Political morality is simply about sharing power; or, in the case of political immorality, NOT sharing power, i.e. domination by a privileged few.
We are born with a sense of justice, or fairness, as shown by the fact that as soon as we can string a sentence together, we are heard to say, “That’s not fair.” Interestingly, no one actually denies that we should be fair. Instead, the unfair argue that in this case, they ARE being fair in some way. For example, it is not fair that a secretary pays a higher percentage of her income in taxes than a billionaire, but the billionaire may say that it is fair because he is the Job Creator and as Creator he should be afforded certain privileges.
Here is a thought experiment: three kids and one big cookie. The kid who found the cookie wants to eat it. The other two kids would also like some cookie. If you prioritize private property over human beings (the Anglo American default position) then the kid who found the cookie gets to eat it all. He discovered it, so it is his. If you view resources as the common possession of all, then you would say that Mom (or Mother Earth in the case of natural resources) actually made the cookie and she made it for all of her children.
If Mom actually hears all this squabbling, she will intervene and say, “Share.” Moms say this a lot to toddlers, many of whom grow up and forget what Mom taught them. But how to share?
Ron Paul Libertarians say forget that sentimental stuff about Mom, put the cookie in a bunker and defend it with your second amendment fire power. Certain conservatives say do not share with the other two kids, lest they become dependent on your cookie discoveries. Certain other conservatives say if those other two kids weren’t lazy moochers, they would go out and find their own cookie. The kid who discovered it should get it all, or why would he ever want to look for cookies again? Then nobody would have any cookies.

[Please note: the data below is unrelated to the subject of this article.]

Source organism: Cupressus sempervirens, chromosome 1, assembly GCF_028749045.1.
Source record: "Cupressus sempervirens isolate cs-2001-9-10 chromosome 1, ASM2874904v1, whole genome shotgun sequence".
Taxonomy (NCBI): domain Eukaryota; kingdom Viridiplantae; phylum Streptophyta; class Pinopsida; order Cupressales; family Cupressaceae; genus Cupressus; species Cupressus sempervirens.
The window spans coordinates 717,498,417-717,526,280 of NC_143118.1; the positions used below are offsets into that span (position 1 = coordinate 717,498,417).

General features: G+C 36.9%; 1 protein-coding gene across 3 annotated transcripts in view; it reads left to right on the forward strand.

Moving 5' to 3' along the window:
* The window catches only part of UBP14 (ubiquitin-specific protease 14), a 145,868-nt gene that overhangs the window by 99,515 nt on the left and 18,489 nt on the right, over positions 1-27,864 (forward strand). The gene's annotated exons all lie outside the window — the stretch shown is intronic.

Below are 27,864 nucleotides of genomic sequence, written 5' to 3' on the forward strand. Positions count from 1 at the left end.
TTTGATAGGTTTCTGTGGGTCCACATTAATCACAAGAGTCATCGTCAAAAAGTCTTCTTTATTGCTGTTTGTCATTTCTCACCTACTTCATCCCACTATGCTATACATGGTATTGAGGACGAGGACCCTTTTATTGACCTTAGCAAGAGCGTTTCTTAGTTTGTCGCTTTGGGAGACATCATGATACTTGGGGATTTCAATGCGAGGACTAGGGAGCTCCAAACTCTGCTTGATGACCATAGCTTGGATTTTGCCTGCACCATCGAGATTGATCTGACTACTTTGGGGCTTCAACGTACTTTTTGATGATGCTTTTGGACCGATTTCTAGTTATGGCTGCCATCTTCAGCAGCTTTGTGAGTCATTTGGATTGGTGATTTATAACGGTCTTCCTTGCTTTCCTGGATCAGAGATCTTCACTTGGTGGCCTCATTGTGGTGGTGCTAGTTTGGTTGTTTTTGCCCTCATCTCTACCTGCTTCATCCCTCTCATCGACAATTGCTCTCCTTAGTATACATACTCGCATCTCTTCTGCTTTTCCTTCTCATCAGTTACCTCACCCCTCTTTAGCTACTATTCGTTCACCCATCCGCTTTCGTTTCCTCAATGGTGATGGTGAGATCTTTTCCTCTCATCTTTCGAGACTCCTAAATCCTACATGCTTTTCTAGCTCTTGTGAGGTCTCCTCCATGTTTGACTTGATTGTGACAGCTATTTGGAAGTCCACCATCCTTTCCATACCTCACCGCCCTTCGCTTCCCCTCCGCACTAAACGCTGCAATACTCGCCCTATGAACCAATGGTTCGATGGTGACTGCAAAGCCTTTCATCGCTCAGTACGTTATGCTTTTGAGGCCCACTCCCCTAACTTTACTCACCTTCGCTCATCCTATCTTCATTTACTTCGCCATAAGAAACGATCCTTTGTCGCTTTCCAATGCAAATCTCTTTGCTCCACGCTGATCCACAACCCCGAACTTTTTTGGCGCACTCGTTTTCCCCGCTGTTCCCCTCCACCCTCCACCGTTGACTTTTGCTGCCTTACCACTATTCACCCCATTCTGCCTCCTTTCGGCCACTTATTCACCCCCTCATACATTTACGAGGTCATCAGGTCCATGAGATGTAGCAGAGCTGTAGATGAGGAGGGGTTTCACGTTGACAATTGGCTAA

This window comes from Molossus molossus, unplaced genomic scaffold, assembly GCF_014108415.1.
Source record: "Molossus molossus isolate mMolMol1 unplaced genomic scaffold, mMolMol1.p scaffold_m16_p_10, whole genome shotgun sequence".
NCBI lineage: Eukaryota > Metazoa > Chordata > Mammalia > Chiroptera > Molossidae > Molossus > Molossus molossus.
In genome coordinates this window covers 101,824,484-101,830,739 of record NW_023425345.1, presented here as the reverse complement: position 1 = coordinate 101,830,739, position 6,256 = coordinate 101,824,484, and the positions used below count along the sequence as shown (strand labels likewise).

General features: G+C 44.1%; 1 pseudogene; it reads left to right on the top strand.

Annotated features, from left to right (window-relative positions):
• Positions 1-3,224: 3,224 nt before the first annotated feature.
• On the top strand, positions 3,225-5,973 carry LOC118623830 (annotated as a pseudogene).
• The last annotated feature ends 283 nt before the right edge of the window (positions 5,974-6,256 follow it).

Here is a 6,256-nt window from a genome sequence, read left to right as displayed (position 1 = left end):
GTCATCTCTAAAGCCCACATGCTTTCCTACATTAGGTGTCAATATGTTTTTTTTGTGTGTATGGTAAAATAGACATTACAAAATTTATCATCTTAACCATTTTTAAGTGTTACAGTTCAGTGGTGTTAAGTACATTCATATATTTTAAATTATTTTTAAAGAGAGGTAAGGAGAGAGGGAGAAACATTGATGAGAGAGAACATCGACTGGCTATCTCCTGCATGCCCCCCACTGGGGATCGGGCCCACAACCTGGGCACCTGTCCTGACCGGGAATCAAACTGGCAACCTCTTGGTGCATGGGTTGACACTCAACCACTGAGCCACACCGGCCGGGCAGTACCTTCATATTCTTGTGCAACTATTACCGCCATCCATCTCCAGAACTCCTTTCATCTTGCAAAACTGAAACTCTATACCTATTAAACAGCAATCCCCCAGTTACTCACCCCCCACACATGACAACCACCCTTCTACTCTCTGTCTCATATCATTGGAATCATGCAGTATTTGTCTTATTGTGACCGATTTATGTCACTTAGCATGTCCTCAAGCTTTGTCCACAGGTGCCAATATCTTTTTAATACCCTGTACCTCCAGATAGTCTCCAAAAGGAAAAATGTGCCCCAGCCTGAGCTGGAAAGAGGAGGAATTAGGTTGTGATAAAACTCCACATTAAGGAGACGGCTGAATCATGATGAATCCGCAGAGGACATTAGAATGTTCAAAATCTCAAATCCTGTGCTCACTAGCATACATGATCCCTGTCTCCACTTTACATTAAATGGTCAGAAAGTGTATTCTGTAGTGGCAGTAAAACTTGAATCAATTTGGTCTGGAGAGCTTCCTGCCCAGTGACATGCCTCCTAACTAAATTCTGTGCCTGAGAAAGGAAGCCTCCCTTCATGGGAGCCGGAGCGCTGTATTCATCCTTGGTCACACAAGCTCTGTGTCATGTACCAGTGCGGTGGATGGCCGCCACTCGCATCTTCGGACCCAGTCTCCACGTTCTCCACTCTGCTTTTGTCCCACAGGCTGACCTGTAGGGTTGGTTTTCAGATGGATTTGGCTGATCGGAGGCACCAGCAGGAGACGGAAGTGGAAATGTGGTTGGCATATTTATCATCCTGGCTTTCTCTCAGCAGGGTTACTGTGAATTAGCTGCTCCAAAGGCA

Thatcherism says there is no such thing as a family of kids at all, just individual kids and There Is No Alternative (TINA) to just letting them duke it out. Reaganism says let the first kid eat the cookie and crumbs will trickle down to the other two.
Jeremy Bentham says follow the greatest good for the greatest number. Sound good? You might think Bentham would agree with Mom and say “Share” but no, he would whip out a chalkboard and do elaborate equations to find the ephemeral and illusory Greater Good, which would end up, for some bizarre reason, favoring the already powerful.
Thomas Malthus had a solution, and it is the same solution taken up by some environmentalists. One big cookie and three kids? There are obviously too many kids! If you let the two without cookies die of starvation-voila! Problem solved.
Emmanuel Kant says you are obliged to do the right thing. No if, ands, buts or bulls**t rationalizations. People are not to be used or abused. Jesus says treat those other two kids as you would want to be treated. John Rawls says imagine you are any one of the three kids and divide the cookie accordingly.
This situation actually arose in my family once and I tried what someone had recommended. I gave the discovering kid a butter knife and told him to cut up the cookie and he would get the last piece. No surgeon has ever labored over precision cuts harder than that child; no audience at a surgical procedure was ever more attentive. They all got a pretty dang precise one-third of the cookie and they were all happy, the discoverer because he was in charge of the cutting and the youngest because she got the first choice of the cookie parts.
To achieve moral solutions, we will have to yell, “That’s not fair,” when the situation is not fair. Otherwise .01 percent of the kids will run off with all the cookies and grow into bloated brats while the other kids grow thinner and fade away.